Humanity shines through all the sufferingThe second novel by Bernard Malamud, the 1967 Pulitzer Prize winner, which was originally published in 1957, is considered by many critics to be his best. A “Crime and Punishment” for modern times, “The Assistant” addresses universal themes of suffering, humanity and compassion.
In the book, Morris Bober, a Jewish grocer in Brooklyn, and his family are missing out on the post-war economic boom. He and his nagging wife, Ida, struggle against cutthroat competition to eke out a marginal living. One night, two robbers pay a visit. But then things take a turn for the better when broken-nosed Frank Alpine becomes his assistant. But there are complications: Frank, an Italian hoodlum, lands a job to atone for his sins. His reaction to Jews is ambivalent; he falls in love with Morris’s daughter Helen at the same time he begins to steal from the store.
The first pages of Morris’s struggles might seem slow and boring, but his story picks up quickly. Morris suffers and endures with dignity and hopes for a better life for himself and his family. He endures all the misery that falls upon him. The poverty and the desperation around him do not change his humanity and honesty.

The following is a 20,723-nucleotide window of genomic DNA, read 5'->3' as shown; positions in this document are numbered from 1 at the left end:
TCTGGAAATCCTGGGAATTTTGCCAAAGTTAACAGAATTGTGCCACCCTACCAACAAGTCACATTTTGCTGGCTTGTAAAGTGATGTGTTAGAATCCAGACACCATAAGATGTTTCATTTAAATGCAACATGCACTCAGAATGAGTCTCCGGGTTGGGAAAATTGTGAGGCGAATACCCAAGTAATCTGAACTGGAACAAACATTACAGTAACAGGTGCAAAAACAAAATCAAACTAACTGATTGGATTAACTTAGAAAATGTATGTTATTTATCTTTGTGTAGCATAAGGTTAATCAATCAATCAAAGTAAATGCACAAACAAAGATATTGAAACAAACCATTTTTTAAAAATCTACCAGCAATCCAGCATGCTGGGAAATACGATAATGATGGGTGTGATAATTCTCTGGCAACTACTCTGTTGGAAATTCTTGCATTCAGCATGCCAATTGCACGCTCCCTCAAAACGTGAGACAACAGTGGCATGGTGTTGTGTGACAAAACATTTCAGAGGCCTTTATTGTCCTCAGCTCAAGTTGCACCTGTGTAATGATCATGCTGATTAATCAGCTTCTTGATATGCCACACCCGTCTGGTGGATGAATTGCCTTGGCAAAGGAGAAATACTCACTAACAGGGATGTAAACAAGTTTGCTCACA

At a certain point in a novel, Frank asks Morris, “Why is it that Jews suffer so much? It seems to me that they like to suffer, don’t they? What I mean, they suffer more than they have to.” Morris replies, “If you live, you suffer. Some people suffer more, but not because they want. But I think if a Jew doesn’t suffer for the Law, he will suffer for nothing.” To a puzzled Frank, Morris adds, “I suffer for you. That means you suffer for me.”
Morris finally experiences freedom from the claustrophobic store that kept him for most of his life, after someone offers to buy his business, but it doesn’t last long. He dies while shoveling snow, but leaves the world with happiness, all his problems having faded away in an instant after the buyer’s offer. He prevails against the forces of darkness; his suffering had not been in vain.
Throughout the story, Frank transforms into a good guy and experiences all possible stages of joy and suffering, hope and desperation. He is tried and tempted, but at the end he prevails. Frank is not the only one who changes for the better in the end; it is all who read this book.
by Kim Hae-young